Is religion more important than unity in Australia?
During my school days, students would queue in the main ground and proudly sing Pakistan’s national anthem during the morning assembly. Singing the national anthem brought everyone together, nurturing inclusiveness and a sense of unity.
The school had students from different religious backgrounds, although the majority was Sunni Muslims. Singing the anthem instilled love for Pakistan from an early age and brought everyone together in solidarity. Those were the only times when Jinnah’s Pakistan twinkled in the eyes of everyone and reminded us of his quote,
“You are free to go to your temples, you are free to go to your mosques or to any other place of worship in this State of Pakistan. You may belong to any religion or caste or creed. That has nothing to do with the business of the State.”
In light of this, my indignation at Cranbourne Carlisle Primary School does not seem unwarranted. It has come under scrutiny for allowing 30 to 40 Muslim students, aged eight to 10, to walk out before the school sang Australia’s national anthem. This was done to not hurt their religious sentiments as it was Muharram and Muslims consider it a month of mourning. The school sports the motto “many cultures one community” but seems to have shot itself in the foot by allowing its students to walk out of their community and nation’s national anthem.
Since when did the unfortunate Karbala incident become a cultural event? Countries like Pakistan lost their plot when they blurred lines between culture and religion and now Australia seems to be following suit through its ‘progressive policies’ that are breeding more exclusion than inclusiveness.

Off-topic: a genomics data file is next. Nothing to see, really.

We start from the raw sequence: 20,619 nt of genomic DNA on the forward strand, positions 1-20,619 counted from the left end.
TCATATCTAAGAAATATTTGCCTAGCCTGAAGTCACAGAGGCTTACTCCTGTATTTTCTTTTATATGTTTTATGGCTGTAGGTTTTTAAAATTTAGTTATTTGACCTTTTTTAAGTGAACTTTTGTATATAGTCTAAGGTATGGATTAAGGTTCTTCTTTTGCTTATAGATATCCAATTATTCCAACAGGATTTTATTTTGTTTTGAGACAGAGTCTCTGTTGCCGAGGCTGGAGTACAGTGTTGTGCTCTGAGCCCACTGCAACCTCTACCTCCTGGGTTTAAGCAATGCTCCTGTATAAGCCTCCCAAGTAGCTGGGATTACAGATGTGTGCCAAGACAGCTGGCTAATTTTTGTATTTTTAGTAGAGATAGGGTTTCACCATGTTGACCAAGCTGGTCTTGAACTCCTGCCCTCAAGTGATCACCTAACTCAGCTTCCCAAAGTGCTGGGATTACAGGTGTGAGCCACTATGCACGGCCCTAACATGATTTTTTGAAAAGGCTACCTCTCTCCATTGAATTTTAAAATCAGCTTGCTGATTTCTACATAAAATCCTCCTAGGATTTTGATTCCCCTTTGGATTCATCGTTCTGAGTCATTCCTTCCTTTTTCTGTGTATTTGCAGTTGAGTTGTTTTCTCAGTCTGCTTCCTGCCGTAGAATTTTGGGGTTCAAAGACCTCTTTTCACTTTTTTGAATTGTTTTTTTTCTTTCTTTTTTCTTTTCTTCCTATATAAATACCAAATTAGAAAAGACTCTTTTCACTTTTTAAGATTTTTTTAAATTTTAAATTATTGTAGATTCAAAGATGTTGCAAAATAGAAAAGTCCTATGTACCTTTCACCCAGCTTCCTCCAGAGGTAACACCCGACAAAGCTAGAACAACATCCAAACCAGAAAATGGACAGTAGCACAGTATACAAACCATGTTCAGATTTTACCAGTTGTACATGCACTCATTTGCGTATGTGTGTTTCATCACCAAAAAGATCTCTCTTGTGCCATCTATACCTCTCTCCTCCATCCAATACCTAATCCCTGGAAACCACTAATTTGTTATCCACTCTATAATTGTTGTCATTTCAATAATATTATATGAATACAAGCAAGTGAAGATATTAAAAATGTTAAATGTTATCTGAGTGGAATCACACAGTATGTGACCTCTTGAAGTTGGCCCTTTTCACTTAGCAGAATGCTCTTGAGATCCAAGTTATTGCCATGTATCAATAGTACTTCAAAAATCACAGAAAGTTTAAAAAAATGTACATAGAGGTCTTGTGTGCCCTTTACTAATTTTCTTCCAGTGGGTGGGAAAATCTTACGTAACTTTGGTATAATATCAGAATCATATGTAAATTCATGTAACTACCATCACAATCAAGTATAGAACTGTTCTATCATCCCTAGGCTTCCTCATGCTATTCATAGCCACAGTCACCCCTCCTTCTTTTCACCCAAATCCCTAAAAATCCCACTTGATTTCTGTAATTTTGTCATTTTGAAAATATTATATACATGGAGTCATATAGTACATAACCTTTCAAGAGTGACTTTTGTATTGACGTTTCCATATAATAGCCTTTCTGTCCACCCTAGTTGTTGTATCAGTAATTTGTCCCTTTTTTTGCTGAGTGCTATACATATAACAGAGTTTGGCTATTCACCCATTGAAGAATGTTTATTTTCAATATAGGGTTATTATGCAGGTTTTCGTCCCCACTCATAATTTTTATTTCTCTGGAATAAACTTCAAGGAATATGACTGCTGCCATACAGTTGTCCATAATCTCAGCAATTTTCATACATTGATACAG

Australia is a democracy and an individual should have the right to choose. But singing the national anthem of a country goes at the heart of its identity and culture. By allowing the children to walk out, the school administration might have wanted to be sensitive to their religious sentiments but ended up amplifying the line between ‘us and them’ and breaking barriers of ‘one community’. The school has 440 children that hail from 21 different countries. By allowing 40 Muslim students to walk out, the school administration separated them from the rest of their peers on religious pretexts and showed that religion is more important than unity, giving them a sense of entitlement. On the other hand, students who stood there for the national anthem could grow up to see Muslims as ‘others.’
The fact that they were allowed to exclude themselves on religious pretexts is questionable. Allowing religion to seep into the school system is a dangerous step that can promote radicalisation as children have vulnerable minds which are shaped by situations around them. Schools should not have to adapt to different religious sensitivities. Religion and its values should belong to individuals and practiced accordingly.
There is a genuine concern of Islamophobia seeping into the Western society but Muslims will have to learn to adapt to Western culture and values instead of expecting others to adapt to their way of life. In this case, students should have stood in the assembly to show respect to the anthem of their host country while being given the right to not sing it. By allowing them to walk out of the assembly, the school might have catered to their religious sentiments but ended up hurting the nationalism of many Australians and promoting exclusion.
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